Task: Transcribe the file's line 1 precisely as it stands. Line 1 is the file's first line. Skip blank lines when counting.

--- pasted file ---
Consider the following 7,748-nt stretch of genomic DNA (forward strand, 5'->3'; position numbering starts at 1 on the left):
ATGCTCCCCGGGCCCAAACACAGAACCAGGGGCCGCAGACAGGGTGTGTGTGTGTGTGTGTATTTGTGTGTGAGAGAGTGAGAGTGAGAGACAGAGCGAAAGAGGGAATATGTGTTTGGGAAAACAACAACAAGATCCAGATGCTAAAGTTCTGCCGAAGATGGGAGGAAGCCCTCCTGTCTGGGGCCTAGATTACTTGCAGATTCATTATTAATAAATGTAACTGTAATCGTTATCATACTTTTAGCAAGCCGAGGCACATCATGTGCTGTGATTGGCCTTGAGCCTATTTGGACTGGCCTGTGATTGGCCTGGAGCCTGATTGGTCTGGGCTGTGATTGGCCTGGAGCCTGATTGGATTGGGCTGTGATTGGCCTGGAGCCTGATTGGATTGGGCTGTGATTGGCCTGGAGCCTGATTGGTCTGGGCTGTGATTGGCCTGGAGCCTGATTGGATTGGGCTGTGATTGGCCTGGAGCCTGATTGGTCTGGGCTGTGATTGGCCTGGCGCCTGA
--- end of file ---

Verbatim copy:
Consider the following 7,748-nt stretch of genomic DNA (forward strand, 5'->3'; position numbering starts at 1 on the left):